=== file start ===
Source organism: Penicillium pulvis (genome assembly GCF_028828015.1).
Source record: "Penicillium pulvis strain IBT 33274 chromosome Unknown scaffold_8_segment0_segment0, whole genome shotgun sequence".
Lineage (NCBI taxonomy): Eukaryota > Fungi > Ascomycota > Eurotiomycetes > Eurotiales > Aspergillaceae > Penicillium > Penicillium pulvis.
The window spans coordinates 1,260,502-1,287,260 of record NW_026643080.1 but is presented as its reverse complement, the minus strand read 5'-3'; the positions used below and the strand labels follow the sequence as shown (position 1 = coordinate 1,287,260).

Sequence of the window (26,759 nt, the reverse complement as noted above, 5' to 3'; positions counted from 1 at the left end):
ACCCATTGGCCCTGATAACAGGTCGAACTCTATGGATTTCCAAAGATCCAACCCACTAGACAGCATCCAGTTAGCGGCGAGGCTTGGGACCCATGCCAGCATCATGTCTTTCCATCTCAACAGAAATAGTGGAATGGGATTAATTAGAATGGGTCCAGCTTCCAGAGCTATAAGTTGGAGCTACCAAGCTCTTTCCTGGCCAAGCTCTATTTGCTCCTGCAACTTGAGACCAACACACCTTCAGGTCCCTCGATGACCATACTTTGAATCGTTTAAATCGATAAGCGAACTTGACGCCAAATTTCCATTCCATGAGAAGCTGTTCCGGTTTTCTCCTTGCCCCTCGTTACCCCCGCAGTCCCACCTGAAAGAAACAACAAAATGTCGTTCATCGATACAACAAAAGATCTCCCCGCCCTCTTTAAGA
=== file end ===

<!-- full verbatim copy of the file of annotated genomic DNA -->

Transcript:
Source organism: Penicillium pulvis (genome assembly GCF_028828015.1).
Source record: "Penicillium pulvis strain IBT 33274 chromosome Unknown scaffold_8_segment0_segment0, whole genome shotgun sequence".
Lineage (NCBI taxonomy): Eukaryota > Fungi > Ascomycota > Eurotiomycetes > Eurotiales > Aspergillaceae > Penicillium > Penicillium pulvis.
The window spans coordinates 1,260,502-1,287,260 of record NW_026643080.1 but is presented as its reverse complement, the minus strand read 5'-3'; the positions used below and the strand labels follow the sequence as shown (position 1 = coordinate 1,287,260).

Sequence of the window (26,759 nt, the reverse complement as noted above, 5' to 3'; positions counted from 1 at the left end):
ACCCATTGGCCCTGATAACAGGTCGAACTCTATGGATTTCCAAAGATCCAACCCACTAGACAGCATCCAGTTAGCGGCGAGGCTTGGGACCCATGCCAGCATCATGTCTTTCCATCTCAACAGAAATAGTGGAATGGGATTAATTAGAATGGGTCCAGCTTCCAGAGCTATAAGTTGGAGCTACCAAGCTCTTTCCTGGCCAAGCTCTATTTGCTCCTGCAACTTGAGACCAACACACCTTCAGGTCCCTCGATGACCATACTTTGAATCGTTTAAATCGATAAGCGAACTTGACGCCAAATTTCCATTCCATGAGAAGCTGTTCCGGTTTTCTCCTTGCCCCTCGTTACCCCCGCAGTCCCACCTGAAAGAAACAACAAAATGTCGTTCATCGATACAACAAAAGATCTCCCCGCCCTCTTTAAGA